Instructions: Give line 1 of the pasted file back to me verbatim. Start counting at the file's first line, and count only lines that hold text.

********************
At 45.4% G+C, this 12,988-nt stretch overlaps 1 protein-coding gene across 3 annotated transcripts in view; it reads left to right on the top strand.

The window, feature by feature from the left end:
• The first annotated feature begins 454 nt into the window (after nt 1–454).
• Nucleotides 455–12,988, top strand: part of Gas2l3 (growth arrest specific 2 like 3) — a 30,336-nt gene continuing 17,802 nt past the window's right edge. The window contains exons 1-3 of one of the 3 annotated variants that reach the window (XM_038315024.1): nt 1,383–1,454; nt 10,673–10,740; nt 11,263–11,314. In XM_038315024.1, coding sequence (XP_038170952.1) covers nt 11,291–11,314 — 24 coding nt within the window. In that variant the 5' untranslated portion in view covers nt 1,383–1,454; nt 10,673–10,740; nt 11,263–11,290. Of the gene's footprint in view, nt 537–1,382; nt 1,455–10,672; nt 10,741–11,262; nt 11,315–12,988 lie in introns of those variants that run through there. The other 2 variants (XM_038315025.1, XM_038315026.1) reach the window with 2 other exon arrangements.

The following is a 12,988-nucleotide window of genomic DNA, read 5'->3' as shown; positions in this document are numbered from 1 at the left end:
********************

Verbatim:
At 45.4% G+C, this 12,988-nt stretch overlaps 1 protein-coding gene across 3 annotated transcripts in view; it reads left to right on the top strand.